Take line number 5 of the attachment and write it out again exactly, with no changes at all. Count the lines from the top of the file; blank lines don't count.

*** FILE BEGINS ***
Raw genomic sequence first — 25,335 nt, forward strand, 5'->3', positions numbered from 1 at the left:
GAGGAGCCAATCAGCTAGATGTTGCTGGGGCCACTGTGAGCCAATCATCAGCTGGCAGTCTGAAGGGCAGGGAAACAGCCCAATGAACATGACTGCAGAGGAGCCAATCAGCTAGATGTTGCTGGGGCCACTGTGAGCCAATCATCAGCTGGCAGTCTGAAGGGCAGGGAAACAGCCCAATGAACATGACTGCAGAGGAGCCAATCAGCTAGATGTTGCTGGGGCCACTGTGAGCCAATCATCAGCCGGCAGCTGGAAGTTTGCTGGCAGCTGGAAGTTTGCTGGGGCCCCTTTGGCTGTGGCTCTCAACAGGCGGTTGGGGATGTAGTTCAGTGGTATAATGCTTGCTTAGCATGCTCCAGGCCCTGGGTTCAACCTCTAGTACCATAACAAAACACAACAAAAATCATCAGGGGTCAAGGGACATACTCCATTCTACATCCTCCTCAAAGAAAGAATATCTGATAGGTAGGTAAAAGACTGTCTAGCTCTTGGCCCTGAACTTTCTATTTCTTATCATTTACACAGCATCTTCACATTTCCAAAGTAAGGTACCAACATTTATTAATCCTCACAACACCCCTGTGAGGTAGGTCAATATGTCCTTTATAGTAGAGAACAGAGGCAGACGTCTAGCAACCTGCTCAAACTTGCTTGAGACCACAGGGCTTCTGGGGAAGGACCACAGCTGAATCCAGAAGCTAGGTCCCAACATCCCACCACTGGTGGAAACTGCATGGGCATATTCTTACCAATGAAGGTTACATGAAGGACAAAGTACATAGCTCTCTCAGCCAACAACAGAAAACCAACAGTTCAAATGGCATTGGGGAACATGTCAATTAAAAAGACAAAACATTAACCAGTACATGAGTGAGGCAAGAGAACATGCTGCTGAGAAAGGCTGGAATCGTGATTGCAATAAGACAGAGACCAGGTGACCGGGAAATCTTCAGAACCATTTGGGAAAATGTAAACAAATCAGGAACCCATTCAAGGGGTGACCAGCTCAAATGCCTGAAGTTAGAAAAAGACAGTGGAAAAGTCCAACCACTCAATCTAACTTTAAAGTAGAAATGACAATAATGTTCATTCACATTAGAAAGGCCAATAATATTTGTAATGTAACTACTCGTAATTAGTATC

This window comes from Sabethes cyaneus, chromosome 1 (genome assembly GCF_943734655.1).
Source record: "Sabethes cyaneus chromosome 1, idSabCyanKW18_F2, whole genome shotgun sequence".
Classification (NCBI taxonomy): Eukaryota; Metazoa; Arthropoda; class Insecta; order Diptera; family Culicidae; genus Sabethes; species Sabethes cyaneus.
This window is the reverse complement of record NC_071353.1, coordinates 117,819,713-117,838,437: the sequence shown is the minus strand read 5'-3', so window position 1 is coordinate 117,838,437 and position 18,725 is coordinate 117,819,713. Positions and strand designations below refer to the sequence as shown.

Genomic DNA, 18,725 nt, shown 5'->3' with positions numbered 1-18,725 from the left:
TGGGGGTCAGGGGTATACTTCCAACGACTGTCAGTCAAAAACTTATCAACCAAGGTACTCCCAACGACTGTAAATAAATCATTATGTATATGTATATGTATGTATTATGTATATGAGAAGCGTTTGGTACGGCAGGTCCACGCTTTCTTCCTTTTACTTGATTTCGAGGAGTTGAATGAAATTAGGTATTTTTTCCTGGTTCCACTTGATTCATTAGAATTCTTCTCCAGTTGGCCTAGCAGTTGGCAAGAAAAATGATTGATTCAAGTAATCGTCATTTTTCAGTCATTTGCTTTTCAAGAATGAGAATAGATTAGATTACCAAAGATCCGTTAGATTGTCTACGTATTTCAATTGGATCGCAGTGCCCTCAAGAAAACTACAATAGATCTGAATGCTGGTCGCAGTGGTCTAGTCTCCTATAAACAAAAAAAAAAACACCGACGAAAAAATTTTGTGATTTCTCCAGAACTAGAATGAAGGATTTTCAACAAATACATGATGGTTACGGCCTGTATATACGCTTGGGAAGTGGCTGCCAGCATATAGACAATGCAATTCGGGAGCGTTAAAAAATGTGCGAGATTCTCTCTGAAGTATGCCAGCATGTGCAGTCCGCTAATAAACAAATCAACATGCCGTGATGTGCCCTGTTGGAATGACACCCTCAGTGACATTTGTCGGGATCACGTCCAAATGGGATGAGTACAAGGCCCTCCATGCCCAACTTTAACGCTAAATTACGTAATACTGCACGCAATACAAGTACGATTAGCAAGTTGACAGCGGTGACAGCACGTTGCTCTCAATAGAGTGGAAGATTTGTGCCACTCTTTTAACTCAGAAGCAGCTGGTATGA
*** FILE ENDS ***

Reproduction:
Classification (NCBI taxonomy): Eukaryota; Metazoa; Arthropoda; class Insecta; order Diptera; family Culicidae; genus Sabethes; species Sabethes cyaneus.